SCOTLAND could earn £2billion a year exporting electricity if energy policy was fully devolved from Westminster, according to a think-tank.
Reform Scotland has published a report highlighting the role the country could play in renewable energy.
And its says Scotland could become the biggest exporter of low-carbon electricity in Europe.
Trustee Graeme Blackett said: “We would support the aim of a substantial increase in energy exports with a target of around half of electricity generated in Scotland being exported because, even using conservative assumptions on prices, this would increase Scottish exports by £2billion per annum — equivalent to around 17% of manufacturing exports to the rest of the UK.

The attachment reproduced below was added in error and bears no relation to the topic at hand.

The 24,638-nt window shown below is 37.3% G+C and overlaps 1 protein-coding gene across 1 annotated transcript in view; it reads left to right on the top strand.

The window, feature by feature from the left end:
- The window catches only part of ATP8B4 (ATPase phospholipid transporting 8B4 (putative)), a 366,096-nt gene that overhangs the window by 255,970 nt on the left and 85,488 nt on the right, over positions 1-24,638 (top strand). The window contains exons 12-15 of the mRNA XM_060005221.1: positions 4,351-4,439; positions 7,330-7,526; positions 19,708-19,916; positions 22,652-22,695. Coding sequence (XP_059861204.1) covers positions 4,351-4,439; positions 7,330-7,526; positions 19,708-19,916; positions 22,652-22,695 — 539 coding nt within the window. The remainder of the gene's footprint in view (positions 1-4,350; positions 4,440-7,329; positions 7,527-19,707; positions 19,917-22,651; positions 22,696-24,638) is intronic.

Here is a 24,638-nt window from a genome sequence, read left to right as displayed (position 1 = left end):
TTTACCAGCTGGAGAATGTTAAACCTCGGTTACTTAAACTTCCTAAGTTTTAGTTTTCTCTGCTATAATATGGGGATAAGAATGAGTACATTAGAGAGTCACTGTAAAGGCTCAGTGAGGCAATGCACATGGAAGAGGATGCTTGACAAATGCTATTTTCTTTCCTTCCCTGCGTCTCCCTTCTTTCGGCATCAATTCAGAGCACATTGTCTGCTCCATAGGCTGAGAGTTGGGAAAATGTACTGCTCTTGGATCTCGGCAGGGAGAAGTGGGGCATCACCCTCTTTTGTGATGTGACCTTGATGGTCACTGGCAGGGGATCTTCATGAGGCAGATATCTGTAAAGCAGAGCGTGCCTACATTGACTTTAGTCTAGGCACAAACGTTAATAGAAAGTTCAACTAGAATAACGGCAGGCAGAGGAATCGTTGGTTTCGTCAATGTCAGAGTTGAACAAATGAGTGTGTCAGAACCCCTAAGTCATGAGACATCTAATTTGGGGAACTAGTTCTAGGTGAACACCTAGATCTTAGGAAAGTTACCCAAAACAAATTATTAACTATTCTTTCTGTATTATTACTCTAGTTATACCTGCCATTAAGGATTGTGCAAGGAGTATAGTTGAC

“Given that some of the current fossil fuel and nuclear capacity will still be available in 2020, this is feasible if the 100% renewables target set by the Scottish Government is met.”
To become Europe’s leader, between 50% and 75% of electricity generation would have to be from low-carbon sources by 2030 so there is enough electricity to exceed Scottish demand.
Reform Scotland has also called on Westminster to devolve energy policy to Holyrood, to encourage new technologies such as carbon capture and storage could be accommodated.
Energy Minister Fergus Ewing welcomed the report and said “We share the view that Scotland could become the biggest exporter of low-carbon electricity in Europe. We already produce 40% of the UK’s renewable electricity.
“Transferring powers to the Scottish Parliament over energy would enable us to go even further and make energy markets work better for Scottish consumers, industry and the Scottish economy.”
Labour’s shadow energy minister, Tom Greatrex, described the report as “incoherent and confused”.